Code of Conduct & Valuation Process
We are delighted to be able to say that wotwine.com and our app (available for iOS or android) is completely free to use.
All our recommendations to our users are reached via consensus by our professional in-house tasting team and are unbiased, objective, and free from outside influence
How do we assess value?
We define “value” as a measure of both quality and price. Our start point is a careful assessment of quality without being influenced by knowing the price at which a wine is being retailed, who has made it , or where it is being sold. We judge wines by taste comparison amongst their peers from different retailers of the same type, origin, appellation or varietal.
After many years working in the industry we know the cost of production, cost of ageing, cost of packaging, shipping, marketing, duty and tax, retail margin levels, and the premium that famous vineyards can command. Armed with this level of knowledge, we then look at what is available to the consumer and at what price. As well as tasting comparatively wines from the biggest supermarket chains, we add in some “benchmarks” from the same wine type and vintage from the Wine Society (which we feel offers very good value by and large) and from some specialist retailers and wine merchants.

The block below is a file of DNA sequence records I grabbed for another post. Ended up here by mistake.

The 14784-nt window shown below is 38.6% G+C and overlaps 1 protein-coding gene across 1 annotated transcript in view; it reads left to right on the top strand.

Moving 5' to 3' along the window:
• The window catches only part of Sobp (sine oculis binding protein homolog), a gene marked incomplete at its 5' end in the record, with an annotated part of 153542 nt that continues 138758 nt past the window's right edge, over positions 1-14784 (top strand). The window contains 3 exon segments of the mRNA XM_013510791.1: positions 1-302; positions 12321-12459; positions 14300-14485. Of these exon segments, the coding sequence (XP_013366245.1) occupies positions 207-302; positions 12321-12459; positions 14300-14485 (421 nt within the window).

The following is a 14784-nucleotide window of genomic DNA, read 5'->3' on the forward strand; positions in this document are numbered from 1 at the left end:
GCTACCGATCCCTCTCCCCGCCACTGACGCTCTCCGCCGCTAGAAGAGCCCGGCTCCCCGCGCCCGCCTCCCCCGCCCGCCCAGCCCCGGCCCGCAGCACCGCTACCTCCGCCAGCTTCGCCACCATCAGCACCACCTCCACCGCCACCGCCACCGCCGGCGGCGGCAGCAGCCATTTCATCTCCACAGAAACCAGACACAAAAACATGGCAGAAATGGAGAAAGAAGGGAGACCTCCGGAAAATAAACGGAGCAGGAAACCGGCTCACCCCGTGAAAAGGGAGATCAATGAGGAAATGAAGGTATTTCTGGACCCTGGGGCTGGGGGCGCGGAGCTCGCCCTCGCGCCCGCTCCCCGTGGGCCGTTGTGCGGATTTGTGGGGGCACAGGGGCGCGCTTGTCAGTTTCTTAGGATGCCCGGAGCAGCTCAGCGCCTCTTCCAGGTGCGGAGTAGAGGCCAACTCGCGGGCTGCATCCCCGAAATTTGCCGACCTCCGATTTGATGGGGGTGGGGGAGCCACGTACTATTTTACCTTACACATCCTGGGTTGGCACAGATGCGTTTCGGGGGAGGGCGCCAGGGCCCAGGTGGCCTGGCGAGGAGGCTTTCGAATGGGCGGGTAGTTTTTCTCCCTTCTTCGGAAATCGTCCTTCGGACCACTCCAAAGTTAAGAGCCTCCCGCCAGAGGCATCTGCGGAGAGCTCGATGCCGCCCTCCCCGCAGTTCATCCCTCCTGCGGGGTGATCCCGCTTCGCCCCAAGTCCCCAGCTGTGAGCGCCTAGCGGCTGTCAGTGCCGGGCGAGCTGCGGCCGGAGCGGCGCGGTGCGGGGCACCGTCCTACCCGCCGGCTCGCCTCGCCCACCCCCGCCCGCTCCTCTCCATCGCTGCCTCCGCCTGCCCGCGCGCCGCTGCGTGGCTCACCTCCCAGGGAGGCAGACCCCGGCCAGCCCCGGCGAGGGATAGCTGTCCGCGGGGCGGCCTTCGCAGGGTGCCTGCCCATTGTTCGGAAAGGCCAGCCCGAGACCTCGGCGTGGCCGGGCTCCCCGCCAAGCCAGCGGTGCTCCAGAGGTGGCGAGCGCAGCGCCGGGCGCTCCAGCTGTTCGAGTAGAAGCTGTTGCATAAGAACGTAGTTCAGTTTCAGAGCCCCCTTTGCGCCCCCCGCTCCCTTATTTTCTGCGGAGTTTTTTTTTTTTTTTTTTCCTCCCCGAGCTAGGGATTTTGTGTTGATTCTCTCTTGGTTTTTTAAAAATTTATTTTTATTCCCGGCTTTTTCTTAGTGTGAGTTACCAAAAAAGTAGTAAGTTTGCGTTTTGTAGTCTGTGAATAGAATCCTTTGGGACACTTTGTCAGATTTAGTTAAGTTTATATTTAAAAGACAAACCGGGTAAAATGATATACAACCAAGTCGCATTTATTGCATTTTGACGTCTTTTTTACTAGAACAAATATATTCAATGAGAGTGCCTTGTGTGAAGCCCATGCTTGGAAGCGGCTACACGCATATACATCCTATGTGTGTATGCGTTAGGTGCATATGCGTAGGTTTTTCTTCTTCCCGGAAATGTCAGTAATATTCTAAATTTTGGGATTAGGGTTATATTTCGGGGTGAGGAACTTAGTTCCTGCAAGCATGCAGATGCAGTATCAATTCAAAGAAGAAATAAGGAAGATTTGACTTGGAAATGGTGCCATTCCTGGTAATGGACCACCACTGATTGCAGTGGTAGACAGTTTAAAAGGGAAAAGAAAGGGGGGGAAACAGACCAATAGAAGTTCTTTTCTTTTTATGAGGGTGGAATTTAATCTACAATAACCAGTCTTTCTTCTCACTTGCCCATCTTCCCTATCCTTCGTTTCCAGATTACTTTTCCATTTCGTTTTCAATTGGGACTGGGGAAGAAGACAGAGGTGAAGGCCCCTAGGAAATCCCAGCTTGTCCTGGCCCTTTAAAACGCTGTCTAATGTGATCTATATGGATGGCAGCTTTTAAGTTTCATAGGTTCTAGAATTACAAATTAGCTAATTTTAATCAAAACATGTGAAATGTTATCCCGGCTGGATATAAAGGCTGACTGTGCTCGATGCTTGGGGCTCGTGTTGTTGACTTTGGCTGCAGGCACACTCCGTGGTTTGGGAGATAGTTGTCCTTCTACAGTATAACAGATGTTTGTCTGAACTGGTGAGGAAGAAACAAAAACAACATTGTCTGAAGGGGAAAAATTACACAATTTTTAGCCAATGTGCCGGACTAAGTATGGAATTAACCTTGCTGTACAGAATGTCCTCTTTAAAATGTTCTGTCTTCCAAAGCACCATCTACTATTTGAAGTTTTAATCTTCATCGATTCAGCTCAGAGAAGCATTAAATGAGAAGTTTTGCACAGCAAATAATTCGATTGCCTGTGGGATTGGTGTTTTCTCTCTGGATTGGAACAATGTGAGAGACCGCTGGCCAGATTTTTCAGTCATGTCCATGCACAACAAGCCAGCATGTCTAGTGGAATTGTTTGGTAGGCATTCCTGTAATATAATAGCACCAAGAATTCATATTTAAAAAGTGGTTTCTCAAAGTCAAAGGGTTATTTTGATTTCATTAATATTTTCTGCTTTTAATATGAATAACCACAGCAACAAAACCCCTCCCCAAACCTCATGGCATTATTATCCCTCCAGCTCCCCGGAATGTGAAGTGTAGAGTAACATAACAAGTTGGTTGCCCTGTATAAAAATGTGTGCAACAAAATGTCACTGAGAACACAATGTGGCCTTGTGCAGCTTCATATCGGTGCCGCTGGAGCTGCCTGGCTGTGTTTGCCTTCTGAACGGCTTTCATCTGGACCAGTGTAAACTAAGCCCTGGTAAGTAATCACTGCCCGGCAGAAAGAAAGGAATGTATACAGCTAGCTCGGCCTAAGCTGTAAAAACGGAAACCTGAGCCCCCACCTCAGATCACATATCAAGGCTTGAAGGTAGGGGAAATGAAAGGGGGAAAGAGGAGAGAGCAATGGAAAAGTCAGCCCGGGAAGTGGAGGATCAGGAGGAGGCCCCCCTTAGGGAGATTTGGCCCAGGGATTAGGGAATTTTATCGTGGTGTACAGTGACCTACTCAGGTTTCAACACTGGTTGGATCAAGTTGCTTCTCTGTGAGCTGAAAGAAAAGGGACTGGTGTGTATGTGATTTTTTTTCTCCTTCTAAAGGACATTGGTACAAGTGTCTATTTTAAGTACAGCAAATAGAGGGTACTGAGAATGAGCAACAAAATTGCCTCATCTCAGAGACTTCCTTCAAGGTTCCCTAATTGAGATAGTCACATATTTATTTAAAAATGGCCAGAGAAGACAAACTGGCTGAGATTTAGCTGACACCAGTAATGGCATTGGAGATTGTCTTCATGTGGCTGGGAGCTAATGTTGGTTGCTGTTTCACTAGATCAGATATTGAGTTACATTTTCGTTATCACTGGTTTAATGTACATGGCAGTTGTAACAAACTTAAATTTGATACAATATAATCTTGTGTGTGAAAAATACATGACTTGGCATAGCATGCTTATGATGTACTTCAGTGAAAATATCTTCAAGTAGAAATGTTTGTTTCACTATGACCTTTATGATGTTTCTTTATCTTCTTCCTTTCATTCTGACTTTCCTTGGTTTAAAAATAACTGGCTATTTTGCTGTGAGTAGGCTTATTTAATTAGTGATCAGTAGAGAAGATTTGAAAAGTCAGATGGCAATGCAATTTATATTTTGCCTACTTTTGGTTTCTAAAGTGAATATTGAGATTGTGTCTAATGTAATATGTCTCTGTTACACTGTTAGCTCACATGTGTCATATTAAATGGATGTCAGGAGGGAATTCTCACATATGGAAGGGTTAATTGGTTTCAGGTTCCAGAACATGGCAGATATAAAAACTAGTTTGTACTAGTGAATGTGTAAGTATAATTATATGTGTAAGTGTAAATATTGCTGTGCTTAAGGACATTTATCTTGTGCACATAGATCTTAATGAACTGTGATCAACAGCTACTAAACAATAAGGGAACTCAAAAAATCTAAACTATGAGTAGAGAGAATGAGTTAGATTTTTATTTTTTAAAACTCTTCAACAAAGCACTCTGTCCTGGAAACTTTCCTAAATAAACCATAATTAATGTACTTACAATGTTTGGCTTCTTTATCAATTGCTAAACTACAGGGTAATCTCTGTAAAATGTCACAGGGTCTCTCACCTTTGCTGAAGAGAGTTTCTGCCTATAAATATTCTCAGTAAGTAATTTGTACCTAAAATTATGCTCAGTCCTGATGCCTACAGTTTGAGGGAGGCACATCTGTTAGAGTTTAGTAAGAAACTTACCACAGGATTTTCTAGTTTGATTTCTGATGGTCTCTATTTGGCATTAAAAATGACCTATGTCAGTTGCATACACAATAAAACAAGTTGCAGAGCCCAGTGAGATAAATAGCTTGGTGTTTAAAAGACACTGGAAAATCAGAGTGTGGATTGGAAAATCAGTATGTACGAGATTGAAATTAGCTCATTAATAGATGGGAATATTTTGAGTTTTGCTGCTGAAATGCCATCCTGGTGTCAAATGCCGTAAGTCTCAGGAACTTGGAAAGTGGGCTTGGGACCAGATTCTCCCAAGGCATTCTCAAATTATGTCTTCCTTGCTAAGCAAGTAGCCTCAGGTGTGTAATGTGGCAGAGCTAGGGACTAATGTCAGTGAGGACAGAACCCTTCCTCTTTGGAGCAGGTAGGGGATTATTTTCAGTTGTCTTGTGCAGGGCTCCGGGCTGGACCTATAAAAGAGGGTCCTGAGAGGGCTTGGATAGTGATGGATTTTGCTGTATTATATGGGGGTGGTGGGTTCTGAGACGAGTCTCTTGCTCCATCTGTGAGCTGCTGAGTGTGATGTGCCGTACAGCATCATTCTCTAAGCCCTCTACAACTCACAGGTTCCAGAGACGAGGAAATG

We do this to try and be as fair and objective as possible, but as over 80% of the retail volume of wine is bought from supermarkets, our app is designed to help these consumers. After all, the immense buying power of a supermarket should generate some excellent value.
Value for money is what we believe the consumer really needs help with. One of the most frequent scenarios is, for example, when a wine is normally on the shelf for £10.99. Is that reasonable value? When it is promoted to £4.99 is that really fantastic value? Or is the wine only really worth £4.00 anyway?
The supermarket wines we are valuing generally cost between £3.00 and £30.00. We would accept that trying to put a value on famous collectible wines the way we do would not take into account such important influences as market forces, the ability for a wine to age and develop, or scarcity. But we are, after all, evaluating the mass-market end of the business. Shelf price by no means always reflects quality and value and we often find very well made honest and simple wines at £4.00 and poorly made over-cropped wines at £10.00. We even find disappointing famous name wines at £30.00.
Our tasting method
We believe our tasting method and process is as sound, fair and rigorous as any other. We try to be balanced helpful and not sensationalist in the way we evaluate wines. Below we explain how it works:
Because we are not so arrogant as to believe that we always get it 100% spot on, we encourage users and producers to advise us if they feel we have been unfair and should re-evaluate a wine. This happens occasionally but is rarely taken up by producers. Faults, sometimes marginal, are taken into account and balanced against the positive aspects of a wine. Inevitably we find some faulty wine at every tasting, the most common issues being: